How to Negotiate a Project Management Package Overseas?

Project Management jobs are available all over the world, and are currently abundant and lucrative in emerging economies. So how can a Project Manager get and negotiate a package overseas?

Why Work Overseas?

In this day and age, Project Management jobs paying 6 figure salaries (and often tax-free) can be easily found overseas, in emerging economies. Some “unfortunate at home” Project Managers are able to easily find a good Project Management job on the Internet in a very distant country. These jobs tend to be attractive and a much better option compared to what the Project Manager has (or does not have) at home.

How to Get a Project Management Job Overseas?

This is the easiest part in case the Project Manager has the necessary experience. Simply searching and applying for a job on some of the better Project Management job websites can do the trick. If the qualifications of the Project Manager meet the requirements of the job, then one of the following may happen:

  • The Project Manager will be flown overseas for a job interview.
  • The Project Manager will have a job interview locally before assuming his role overseas.

As with all the other job interviews, if the Project Manager does well, then the company will offer him a job, and he’s now prepared to negotiate his contract.

How to Negotiate a Job Contract that Is Overseas?

Negotiating a contract overseas differs greatly from negotiating a contract at home, as the perks and the salary ranges are completely different (usually much higher). There are 3 factors that play a huge role in this negotiation (and listed in the order of importance):

  1. The country where the Project Manager is relocating to.
  2. The nationality of the Project Manager (in other words, the nationality of his passport, and not his country of origin). Note that this point is of the highest importance in some countries (where the Project Manager can get 3 times as much money because of his passport), but can be irrelevant in other countries.
  3. The position to be assumed by the Project Manager, as well as the industry he’ll be working in.

Researching the country the Project Manager is going to (as a rule, the riskier the country the higher the salary), studying the status of the citizens of his country in that country (is it favorable or not), as well as the salary range for a person with his position (taking into consideration the industry) are the starting point to a smart negotiation about the salary. Additionally, working overseas often comes with the following perks that should be negotiated, such as (listed in order of importance):

  1. Free return business class tickets for the Project Manager, his wife, and his children. Some companies even offer 2 return business fare tickets for the whole family per year.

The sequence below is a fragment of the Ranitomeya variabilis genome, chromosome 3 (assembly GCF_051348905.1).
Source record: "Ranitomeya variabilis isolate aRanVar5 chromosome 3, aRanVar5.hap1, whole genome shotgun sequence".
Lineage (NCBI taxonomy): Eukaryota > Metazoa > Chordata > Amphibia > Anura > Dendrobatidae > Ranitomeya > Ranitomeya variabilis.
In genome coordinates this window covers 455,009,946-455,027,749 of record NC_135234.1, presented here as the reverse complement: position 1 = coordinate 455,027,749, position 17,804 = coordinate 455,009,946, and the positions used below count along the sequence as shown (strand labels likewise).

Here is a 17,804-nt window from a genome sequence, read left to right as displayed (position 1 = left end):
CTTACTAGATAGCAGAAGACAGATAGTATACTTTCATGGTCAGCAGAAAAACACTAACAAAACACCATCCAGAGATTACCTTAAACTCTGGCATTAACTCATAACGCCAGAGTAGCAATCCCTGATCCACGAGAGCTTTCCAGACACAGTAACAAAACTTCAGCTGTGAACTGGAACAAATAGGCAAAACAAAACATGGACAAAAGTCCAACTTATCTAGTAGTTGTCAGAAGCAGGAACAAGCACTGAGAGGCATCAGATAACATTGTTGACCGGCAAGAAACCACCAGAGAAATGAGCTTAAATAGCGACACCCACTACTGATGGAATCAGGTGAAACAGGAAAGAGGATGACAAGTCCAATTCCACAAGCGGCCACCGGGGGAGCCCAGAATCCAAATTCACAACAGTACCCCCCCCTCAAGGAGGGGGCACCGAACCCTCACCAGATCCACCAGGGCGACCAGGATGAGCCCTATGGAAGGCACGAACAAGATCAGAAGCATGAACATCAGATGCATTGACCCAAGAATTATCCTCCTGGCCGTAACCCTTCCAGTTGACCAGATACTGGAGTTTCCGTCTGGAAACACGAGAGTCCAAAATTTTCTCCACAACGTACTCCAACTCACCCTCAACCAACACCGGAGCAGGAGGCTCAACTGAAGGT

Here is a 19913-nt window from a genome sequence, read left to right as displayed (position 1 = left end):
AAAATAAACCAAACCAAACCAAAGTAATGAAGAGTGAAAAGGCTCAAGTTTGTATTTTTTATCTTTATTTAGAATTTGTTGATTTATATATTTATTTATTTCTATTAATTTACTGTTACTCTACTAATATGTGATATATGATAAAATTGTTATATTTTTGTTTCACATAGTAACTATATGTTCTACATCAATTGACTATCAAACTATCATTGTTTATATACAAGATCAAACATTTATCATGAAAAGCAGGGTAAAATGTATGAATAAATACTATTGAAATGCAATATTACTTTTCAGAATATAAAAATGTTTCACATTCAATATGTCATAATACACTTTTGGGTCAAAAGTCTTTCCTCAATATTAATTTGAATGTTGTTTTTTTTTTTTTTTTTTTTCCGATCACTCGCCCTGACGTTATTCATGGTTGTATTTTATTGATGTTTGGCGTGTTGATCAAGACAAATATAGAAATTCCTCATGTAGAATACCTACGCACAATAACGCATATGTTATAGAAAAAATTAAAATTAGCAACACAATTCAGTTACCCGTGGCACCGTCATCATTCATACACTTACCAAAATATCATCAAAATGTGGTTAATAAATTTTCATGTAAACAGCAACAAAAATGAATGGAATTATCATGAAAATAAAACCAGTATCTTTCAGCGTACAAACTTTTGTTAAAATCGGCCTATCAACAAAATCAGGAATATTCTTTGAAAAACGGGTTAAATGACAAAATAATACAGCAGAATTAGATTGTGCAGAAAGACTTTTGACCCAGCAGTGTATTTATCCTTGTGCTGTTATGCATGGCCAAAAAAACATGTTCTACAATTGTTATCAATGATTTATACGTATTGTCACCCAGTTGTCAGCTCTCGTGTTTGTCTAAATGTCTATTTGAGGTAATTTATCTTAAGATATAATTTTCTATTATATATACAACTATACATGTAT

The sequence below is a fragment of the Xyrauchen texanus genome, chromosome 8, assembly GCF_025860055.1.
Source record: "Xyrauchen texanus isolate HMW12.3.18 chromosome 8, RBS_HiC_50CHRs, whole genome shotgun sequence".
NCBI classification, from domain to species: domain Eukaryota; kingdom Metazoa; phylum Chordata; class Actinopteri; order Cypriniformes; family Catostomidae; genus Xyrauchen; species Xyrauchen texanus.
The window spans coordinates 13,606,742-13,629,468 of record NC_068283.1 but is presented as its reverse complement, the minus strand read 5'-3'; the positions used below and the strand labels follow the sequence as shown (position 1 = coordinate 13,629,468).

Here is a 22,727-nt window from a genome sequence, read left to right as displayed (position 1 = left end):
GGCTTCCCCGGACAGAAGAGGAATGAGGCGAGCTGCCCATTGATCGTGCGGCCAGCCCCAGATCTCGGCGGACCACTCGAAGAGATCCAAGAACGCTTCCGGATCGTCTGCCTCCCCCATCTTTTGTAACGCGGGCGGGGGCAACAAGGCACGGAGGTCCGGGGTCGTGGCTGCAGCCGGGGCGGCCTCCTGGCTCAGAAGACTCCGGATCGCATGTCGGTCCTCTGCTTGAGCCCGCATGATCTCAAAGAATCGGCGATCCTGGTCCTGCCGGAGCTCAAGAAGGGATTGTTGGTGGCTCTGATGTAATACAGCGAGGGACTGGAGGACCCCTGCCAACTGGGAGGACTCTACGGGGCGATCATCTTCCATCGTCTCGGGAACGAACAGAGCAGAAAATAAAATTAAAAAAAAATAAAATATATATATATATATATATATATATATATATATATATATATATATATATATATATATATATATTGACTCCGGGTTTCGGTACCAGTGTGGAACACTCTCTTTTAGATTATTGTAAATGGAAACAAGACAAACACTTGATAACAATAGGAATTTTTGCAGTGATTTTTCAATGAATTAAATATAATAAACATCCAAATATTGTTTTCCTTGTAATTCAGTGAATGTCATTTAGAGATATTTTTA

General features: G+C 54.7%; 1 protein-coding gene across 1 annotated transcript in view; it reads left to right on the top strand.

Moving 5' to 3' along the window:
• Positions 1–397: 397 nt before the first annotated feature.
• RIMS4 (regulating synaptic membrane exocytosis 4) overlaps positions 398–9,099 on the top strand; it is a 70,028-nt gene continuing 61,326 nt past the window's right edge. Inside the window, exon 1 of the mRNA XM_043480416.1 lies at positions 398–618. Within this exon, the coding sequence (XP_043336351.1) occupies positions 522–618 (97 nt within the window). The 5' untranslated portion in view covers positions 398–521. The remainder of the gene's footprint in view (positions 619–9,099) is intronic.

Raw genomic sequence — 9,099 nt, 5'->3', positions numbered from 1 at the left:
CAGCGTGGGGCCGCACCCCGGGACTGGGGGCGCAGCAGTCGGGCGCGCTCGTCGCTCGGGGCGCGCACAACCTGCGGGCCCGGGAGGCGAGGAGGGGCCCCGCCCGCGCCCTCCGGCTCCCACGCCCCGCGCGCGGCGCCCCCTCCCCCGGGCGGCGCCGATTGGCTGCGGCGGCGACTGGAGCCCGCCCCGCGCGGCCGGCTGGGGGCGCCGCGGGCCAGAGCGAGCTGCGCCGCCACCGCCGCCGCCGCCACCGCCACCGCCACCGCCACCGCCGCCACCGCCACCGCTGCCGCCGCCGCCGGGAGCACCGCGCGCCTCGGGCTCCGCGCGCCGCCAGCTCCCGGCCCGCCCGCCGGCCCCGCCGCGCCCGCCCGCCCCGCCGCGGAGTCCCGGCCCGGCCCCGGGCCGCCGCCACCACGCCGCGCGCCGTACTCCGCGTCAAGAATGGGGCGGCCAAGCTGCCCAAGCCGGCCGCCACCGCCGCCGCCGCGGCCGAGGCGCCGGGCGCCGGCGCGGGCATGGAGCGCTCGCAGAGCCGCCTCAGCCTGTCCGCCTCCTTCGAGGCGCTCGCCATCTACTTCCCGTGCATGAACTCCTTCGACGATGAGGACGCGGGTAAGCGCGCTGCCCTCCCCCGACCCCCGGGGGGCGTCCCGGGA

2. Free housing
  3. Free schooling for the Project Manager’s children
  4. Free international insurance
  5. Free company car (gas is paid by the company)
  6. Free phone lines (landline and mobile)
  7. etc…

The first item on the list above is a given as the Project Manager has to travel home at least once a year, with his whole family. The second and the third items on the list are the most important (the rest of the list is trivial) as they may cost a substantial amount of money (housing can easily cost more than $30,000/year and good schooling may cost up to $17,000/year/child). It is essential that the Project Manager negotiates these 2 items into the package as perks (e.g. the company handles the housing and schooling directly), and not accept to have a monetary compensation instead. Going with the latter option will expose the Project Manager to the following risks:

  • Inability to find decent housing/schooling within the budget set by the company, which may force the Project Manager to tap into his base salary to offset the difference.
  • Even if the company is giving more than enough money to cover those expenses, the Project Manager might have logistical problems to get adequate housing and schooling.

In short, the best thing a Project Manager can do is to negotiate a contract where the basic salary is independent from the perks, and all the perks are paid directly by the company to the respective service owner (such as the company paying the rent directly to the landlord). Additionally, usually companies (thanks to their operational experience within the country) pick decent areas for housing, as well as reputable schools for the children.

© 2010 Project Management Learning – Reproduction of this material is strictly prohibited without the written consent of Project Management Learning.


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